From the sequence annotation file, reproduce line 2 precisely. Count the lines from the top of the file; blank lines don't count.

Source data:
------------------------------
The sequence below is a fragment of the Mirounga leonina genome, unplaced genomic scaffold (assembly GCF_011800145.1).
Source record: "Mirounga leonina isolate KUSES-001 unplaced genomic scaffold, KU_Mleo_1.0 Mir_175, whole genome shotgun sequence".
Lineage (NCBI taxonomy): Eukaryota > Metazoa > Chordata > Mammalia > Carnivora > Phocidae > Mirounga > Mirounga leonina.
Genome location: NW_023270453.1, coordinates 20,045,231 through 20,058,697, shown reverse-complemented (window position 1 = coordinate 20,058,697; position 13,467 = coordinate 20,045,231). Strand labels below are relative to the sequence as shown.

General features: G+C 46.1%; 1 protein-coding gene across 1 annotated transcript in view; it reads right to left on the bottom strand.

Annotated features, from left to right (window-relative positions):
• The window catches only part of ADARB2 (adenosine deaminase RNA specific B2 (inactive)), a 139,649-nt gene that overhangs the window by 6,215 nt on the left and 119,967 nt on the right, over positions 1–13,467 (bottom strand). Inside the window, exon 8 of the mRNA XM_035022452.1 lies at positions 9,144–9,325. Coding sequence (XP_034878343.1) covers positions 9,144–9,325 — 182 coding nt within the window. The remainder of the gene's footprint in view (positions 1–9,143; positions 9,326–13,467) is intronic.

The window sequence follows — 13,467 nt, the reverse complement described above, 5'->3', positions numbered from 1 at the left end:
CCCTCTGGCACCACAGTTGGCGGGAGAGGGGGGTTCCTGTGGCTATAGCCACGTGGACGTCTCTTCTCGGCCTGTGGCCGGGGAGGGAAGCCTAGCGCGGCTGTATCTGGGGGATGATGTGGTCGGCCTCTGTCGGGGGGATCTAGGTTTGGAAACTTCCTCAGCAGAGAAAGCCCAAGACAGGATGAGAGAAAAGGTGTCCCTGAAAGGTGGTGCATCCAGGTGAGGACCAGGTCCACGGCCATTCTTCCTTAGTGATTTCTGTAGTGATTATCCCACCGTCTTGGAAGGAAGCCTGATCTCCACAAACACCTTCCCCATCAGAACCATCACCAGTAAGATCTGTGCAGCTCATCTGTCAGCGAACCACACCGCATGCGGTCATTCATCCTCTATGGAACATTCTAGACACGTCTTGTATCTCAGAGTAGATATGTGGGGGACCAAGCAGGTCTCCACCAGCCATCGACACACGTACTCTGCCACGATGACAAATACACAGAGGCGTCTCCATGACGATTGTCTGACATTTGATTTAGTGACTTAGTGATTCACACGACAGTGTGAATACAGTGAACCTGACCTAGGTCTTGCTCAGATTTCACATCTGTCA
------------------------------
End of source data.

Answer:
Source record: "Mirounga leonina isolate KUSES-001 unplaced genomic scaffold, KU_Mleo_1.0 Mir_175, whole genome shotgun sequence".